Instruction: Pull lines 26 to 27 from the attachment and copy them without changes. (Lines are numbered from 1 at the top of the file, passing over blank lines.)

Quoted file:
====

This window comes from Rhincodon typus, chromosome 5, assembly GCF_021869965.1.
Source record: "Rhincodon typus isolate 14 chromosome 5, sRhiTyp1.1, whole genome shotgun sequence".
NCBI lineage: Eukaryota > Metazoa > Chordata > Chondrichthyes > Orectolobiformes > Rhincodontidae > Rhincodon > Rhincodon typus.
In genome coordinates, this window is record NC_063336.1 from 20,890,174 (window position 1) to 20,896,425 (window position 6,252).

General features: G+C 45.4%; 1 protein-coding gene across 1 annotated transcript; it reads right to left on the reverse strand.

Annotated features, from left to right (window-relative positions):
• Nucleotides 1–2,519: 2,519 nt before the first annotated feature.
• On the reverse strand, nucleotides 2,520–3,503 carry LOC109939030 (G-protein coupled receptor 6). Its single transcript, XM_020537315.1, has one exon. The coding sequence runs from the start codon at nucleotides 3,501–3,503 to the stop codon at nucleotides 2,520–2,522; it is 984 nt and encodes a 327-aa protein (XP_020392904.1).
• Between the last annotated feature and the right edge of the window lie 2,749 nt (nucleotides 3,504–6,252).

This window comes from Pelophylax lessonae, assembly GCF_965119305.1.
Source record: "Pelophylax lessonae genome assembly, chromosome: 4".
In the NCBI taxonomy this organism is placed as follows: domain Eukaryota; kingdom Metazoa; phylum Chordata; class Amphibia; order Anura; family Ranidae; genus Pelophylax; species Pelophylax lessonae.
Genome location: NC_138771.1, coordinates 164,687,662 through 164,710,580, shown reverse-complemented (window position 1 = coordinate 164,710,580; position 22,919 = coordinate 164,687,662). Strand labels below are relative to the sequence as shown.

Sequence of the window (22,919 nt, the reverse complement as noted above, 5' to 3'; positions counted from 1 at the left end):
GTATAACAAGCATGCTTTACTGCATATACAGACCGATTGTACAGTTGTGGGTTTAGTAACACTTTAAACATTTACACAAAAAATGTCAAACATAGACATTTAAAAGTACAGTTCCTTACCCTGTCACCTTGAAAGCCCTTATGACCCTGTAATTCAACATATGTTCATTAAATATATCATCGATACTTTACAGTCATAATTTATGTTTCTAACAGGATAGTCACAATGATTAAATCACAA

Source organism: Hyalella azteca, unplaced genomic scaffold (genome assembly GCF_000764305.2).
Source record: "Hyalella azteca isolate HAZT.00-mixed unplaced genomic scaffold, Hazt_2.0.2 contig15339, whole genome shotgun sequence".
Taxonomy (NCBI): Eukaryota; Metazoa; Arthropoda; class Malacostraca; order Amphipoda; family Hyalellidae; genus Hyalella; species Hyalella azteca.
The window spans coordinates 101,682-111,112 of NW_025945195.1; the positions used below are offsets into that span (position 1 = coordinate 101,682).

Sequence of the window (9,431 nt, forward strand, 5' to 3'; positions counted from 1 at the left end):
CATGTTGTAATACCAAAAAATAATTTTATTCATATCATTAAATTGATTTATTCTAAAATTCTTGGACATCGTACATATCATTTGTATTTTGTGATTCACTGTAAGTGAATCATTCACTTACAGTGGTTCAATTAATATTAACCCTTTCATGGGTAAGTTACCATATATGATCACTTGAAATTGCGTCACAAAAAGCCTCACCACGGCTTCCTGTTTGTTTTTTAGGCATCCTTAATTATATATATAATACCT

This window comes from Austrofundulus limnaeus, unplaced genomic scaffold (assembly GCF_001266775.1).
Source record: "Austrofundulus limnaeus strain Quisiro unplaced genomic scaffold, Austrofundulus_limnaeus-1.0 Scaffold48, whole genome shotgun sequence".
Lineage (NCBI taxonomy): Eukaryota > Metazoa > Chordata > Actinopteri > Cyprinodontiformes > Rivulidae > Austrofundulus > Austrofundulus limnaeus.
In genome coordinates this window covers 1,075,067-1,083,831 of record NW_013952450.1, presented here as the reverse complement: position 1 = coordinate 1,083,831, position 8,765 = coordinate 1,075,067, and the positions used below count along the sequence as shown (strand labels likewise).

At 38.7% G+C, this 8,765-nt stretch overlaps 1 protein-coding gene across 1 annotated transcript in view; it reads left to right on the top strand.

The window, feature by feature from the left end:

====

At 38.7% G+C, this 8,765-nt stretch overlaps 1 protein-coding gene across 1 annotated transcript in view; it reads left to right on the top strand.

The window, feature by feature from the left end: